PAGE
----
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Whatta Weekend

Well, I sure had a hell of a weekend, I’ll tell ya. Covered a lot of ground.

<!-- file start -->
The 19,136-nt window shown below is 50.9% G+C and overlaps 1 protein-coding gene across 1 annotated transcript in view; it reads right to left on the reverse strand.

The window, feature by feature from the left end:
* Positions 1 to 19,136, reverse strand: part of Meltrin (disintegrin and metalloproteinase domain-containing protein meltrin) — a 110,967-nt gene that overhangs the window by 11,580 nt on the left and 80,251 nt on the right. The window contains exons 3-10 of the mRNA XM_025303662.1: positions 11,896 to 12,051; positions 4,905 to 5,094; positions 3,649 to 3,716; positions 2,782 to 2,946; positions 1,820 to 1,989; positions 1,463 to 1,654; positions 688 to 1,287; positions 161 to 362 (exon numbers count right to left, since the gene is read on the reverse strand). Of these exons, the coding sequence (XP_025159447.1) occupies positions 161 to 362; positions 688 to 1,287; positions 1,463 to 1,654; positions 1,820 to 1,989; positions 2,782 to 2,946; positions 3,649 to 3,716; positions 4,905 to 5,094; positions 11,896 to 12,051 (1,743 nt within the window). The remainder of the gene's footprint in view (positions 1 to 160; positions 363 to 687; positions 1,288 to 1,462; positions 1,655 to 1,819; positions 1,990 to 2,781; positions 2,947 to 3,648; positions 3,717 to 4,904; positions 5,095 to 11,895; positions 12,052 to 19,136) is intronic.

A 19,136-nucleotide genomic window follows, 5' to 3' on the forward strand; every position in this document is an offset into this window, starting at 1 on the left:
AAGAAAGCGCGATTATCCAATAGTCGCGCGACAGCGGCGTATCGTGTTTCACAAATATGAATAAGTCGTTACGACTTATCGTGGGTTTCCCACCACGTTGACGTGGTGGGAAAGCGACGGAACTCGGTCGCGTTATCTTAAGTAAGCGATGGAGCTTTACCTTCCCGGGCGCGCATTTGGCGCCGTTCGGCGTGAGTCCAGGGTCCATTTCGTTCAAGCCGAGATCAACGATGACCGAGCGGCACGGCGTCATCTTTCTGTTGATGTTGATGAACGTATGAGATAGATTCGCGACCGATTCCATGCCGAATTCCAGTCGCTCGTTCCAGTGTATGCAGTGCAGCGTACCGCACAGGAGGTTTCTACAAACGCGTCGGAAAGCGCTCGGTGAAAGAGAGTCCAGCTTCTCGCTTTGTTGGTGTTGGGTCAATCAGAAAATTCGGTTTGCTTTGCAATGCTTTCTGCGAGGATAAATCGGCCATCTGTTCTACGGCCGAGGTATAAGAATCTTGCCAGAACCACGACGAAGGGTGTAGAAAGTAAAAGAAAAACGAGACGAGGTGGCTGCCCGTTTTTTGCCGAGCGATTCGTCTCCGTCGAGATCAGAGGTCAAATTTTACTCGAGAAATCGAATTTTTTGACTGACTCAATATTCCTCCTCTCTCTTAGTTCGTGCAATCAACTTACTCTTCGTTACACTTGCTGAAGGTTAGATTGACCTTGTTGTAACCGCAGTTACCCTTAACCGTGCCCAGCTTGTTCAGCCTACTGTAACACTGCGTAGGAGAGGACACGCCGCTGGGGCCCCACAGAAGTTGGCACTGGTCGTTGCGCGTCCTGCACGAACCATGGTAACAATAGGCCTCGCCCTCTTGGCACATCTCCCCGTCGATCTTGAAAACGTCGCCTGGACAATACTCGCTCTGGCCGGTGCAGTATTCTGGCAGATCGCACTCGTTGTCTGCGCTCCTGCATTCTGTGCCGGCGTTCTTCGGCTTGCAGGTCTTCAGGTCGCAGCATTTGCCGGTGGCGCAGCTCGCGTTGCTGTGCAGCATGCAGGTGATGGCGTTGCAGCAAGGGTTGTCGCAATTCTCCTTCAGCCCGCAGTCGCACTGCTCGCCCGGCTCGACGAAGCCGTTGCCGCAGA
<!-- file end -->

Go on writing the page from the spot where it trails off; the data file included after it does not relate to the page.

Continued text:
On Saturday morning, I stuck close to home and didn’t do anything noisy with the sander or Shop-Vac, since I was awaiting a call from my sister, who was coming into town for a tattooing convention. Dee is not a tattooist, but she is certainly keeping one in business these days, as he is steadily converting her back into a wondrous, vibrant flower garden. In fact, the night before, she had a darling strawberry with a few leaves and blossoms added to the nape of her neck. Anyhow, I met her at the hotel, we went in, we did a lot of people watching, watched artists working on customers, looked through artists photobooks, and generally had an excellent time there. I brought my digital camera, then felt shy about asking people to pose for me, which I know was stupid…everyone there was out to show off their artwork and everyone seemed happy to pose and talk about their tattoos and so on, but I am kind of traumatized against taking people’s pictures, since so many of my friends run off screaming whenever they scent a camera anywhere on my person. Now I think everyone hates having their picture taken. Issues, issues, I know. I didn’t even take a picture of my own sister and her artwork, which was stupid of me, also, because she’s squeeliciously cute and her flowers are stunning. Anyway, there was a lot of phenomenal work on show at the convention, a lot of creativity and talent. There was a girl with a mural across her back of the “Jack The Ripper” scene from one of the Sandman graphic novels, where JtR is silhouetted against a foggy, mysterious, nighttime Victorian London cityscape. There were myriad wearers of entire tattooed sleeves, a girl with some elegant koi carp inscribed on her calves, a man with a 1′ tall Kali dancing on his back amidst a shattered marketplace, and a couple who were having matching scenes of herons dipping and posing in a reedy marsh. The main attraction was the center of the floor, where the artists booths and rigs were set up, where tattooing was going on in the midst of the milling throng. The “krzzzzzzzzt” of the tattoo guns sounds unnervingly similar to the sound of an arc-welder in action, and it was rather hypnotizing to see images take shape within a person’s skin, under the capable hand of the tattooist. I met one of the tattooists who works out of the shop where Dee goes, though the guy she goes to didn’t come to this show. I checked out some more of his work on the shop’s website, and I have to say, wow! His trademark is the extremely vibrant colors and bold color juxtapositions, and he is definitely getting an opportunity to indulge in colorplay with my sister’s project. If you go to the website, and check out the brunette girl with the morning glories all up and down the left side of her back, you will get an idea of what I am talking about. That girl is not my sis, and doesn’t have near the variety of flora on her back that Dee does, but the style of flowers is similar and exquisite—though of course I may be biased—I am nuts about morning glories. Speaking of girls, and indeed of people watching, the convention would have been a girl-watcher’s paradise. There seemed to be an unusually high concentration of beautiful women, mostly wearing very revealing clothing so as to show off all of their artwork, with my background in theatrical costuming and my current moonlighter gig as a custom seamstress, I have a great appreciation for chicks who know how to dress and how to work it. I have pretty catholic definitions of beauty, attractiveness, and fashionability, and I think pretty much every woman has the capacity to look amazing if she does whatever works for her, and I saw a lot of women who had it working for them on Saturday. From a pixieish little gamine with a Twiggy haircut and a sea serpent which streteched across her shoulders in back and coiled around both arms to a weedy, gothy-punk girl with an excellent, dyed-black Mohawk and Shetland-pony bangs and a backless leather bustiere and schoolgirl kilt and striped Alice stockings, to a square-shouldered, boyish, muscular chiquita with more metal dispersed throughout her flesh than I think I have seen on any two or three people combined, to date. I saw a lot of women who were really happy with their bodies and with how they have chosen to modify their bodies, and were working with what they had, and with what they had added. I spent a good couple of hours going, “she’s cute…wearing the hell out of that sundress…woah, that girl has a great haircut…awesome filigree pattern she has tattooed around her neck…that woman is working those stripper boots—nearly nobody could pull those off, but she manages somehow…” It was pretty awesome and we had a good couple of hours just shooting the breeze and people-watching and looking through photobooks and at the various bits and pieces of clothing and stuff on sale around the periphery of the ballroom.So we hung out for a couple of hours, then split to run a couple of errands and do a little shopping. We were bound for Juliekins’s and her sister’s birthday cookout and pool party, so I wanted to pick up some veggie burgers to grill and some sort of something amusing for a birthday gift. I wanted to find some sort of Office Monkey for Julie’s desk at work, but couldn’t really find what I was looking for, which would have been something like a pencil-holder that looked like a monkey or had monkeys on it, or a monkey paperweight…I did see some reading-chimpanzee bookends, but they were very ugly and not amusing-tacky-ugly, like Rob’s fez-wearing-monkey lamp and clock. So I was digging in this bin of little keychains and pocketbooks and hair-clips and other small items of personal frippery, and came upon a little beaded monkeyface keychain that make me crack up chuckling. He just had such an appealing, amusing expression, picked out in rocaille beads that I couldn’t pass him up. When I’m gift shopping, I tend to go for things that just “jump out” and seem only too perfect for the person in question. People on my gift lists are often treated to exceedingly whimsical presents, but I like to hope that my silly gifts keep people amused. I know my dad got a good blast from the past when I rooted up some old Mad Magazines from the early 1960s at a comic shop and sent them to him for his birthday a couple of years ago, and I think Mom is having fun with the set of little flowerpots I sent her along with a selection of exotic houseplant seeds that was her Christmas gift-basket. Anyway, Julie got a laugh out of it, and it seemed she was having a Monkeytastic birthday theme, as one of her friends gave her a Curious George picture-frame and her sister gave her a fleece throw with happy-monkeyfaces all over it. For a bit of background, Julie does have a small (but obviously rapidly growing) collection of monkey-related knick-knacks. Monkeys are cute and make people laugh, so I figured it would be hard to go too far wrong.